Vazhaithandu juice, and several other beverages like beer and kernel juices, are diuretics - they help with the mechanical function of increasing the production of urine, thereby ‘pushing’ the stone out. In fact, research on rats has also shown than vazhaithanduj uice can help with some dissolution of both urinary and kidney stones. But that is not enough proof of its efficacy on humans if you have large stones in your kidney. “There is no medicine which can dissolve calcium stones in humans. I have had patients who refuse surgery and return to me after a year of native treatments etc., and the stone has only gotten bigger,” he points out, “The pain is immense if the stone is bigger than 6mmin the ureter.”

“I am not trying to discredit native treatment, some of it might work. And I am not saying allopathy is the best. If it’s a small stone, alternative treatment can be tried – but if it’s a big stone, then you must consider some form of intervention. It is too much of a risk since the chance of infection is more, especially if you are a diabetic,” he warns. 


 Dr. Thirumalai Ganesan


Even with water intake, the doctor points out that simply drinking a bottle of water in the morning and evening will not be useful. “You have to pace the consumption and drink a glass of water every hour or so, so you pass urine at least 5-6 times a day,” he explains. 

Safe surgeries

The hesitation to have surgery comes from the belief that it can be dangerous. But times have changed, and today a patient can go home after a kidney stone surgery on the same day, without any major pain or risks.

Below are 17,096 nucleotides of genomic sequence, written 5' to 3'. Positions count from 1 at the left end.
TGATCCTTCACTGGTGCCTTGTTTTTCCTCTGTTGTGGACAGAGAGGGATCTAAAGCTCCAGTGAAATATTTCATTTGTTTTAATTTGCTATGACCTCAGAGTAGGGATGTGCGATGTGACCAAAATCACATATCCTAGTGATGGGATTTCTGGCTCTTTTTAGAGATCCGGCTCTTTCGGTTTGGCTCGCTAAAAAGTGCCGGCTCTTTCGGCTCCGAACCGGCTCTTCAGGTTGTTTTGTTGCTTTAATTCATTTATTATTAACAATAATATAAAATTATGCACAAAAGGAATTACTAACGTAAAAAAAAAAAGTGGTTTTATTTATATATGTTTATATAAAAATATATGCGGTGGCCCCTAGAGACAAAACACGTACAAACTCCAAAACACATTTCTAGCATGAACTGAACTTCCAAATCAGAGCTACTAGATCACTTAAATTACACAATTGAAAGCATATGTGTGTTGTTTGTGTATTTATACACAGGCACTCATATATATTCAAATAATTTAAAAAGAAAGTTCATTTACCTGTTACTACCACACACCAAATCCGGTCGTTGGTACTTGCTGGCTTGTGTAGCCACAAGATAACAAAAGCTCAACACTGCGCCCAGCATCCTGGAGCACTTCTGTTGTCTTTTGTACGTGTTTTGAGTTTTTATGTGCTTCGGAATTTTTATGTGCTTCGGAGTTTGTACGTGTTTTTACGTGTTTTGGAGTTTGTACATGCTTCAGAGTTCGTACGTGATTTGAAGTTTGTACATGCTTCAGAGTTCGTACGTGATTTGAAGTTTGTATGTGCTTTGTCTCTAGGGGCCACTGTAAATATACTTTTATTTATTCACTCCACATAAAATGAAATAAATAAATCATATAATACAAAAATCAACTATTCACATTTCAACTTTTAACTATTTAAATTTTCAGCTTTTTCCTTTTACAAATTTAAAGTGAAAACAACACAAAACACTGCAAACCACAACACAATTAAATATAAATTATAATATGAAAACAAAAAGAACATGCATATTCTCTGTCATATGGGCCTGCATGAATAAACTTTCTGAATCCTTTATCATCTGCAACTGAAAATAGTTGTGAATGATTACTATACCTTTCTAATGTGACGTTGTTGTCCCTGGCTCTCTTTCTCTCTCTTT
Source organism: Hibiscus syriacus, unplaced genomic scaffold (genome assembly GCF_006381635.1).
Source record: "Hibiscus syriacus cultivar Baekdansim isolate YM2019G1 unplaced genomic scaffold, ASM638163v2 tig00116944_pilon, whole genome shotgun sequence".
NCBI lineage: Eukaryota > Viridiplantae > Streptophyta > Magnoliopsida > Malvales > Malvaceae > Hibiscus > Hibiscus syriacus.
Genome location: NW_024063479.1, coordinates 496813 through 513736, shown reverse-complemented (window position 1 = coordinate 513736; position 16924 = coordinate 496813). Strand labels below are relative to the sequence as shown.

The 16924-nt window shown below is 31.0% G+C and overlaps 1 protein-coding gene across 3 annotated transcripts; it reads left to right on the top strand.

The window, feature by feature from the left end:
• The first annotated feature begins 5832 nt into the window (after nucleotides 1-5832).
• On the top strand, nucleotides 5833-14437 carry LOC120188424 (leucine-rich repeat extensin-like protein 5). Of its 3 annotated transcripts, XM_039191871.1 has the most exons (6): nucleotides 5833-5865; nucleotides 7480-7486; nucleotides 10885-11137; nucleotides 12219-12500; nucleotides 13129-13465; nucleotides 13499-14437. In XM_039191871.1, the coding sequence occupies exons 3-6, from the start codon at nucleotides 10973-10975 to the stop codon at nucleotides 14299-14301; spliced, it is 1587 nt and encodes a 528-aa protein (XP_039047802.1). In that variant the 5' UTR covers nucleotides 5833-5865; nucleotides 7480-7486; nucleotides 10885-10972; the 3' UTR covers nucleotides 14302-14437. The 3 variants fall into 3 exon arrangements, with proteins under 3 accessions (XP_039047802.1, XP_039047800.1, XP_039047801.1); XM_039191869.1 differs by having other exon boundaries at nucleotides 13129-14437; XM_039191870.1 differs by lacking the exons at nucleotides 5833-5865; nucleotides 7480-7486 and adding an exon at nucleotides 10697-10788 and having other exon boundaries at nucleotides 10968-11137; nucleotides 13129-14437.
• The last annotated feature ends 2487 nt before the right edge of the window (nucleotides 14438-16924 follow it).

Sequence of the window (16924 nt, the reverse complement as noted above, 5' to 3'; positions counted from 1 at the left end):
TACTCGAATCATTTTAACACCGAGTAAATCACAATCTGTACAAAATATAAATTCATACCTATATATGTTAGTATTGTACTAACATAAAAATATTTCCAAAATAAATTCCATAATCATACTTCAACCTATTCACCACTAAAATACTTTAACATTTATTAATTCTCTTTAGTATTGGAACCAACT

There are several types of surgeries to treat large kidney stones, including mini-PCNL, conventional-PCNL and ureteroscopy. Kidney stones can also be treated with Extracorporeal Shock Wave Lithotripsy, in which shockwaves are sent from outside the body towards the stone in a targeted manner, which blast the stones into pieces.

PCNL (Percutaneous Nephrolithonomy), known commonly as puncture surgery, is done usually for stones inside the kidney or upper ureter. In the mini-PCNL procedure, an incision is done through the skin, a small tube is inserted, the stone is broken into small pieces using laser and a plastic stent is put in. The patient would then pass the stone out along with urine. This is very safe compared to the conventional-PCNL, where a bigger tube is inserted and the stone is taken out during surgery itself. With the mini-PCNL procedure, the patient can be discharged on the same day. “You can come in the morning, have the surgery and leave in the evening,” Dr. Ganesan says.

“The other way is we send the tube through the urethra, and break the stone. This is also preferred, as the patient can be discharged on the same day,” he says, explaining ureteroscopy, which is usually preferred for stones in the lower ureter.

Diet can be very important in preventing kidney stones, and food rich in minerals, citrates, and vitamins are recommended for people with kidney stones. “In the case of large kidney stones, the pain can be very high and native treatments might not be effective. Surgery is recommended for such patients,” he says. 


This article has been produced by TNM Marquee in association with Apollo Hospitals.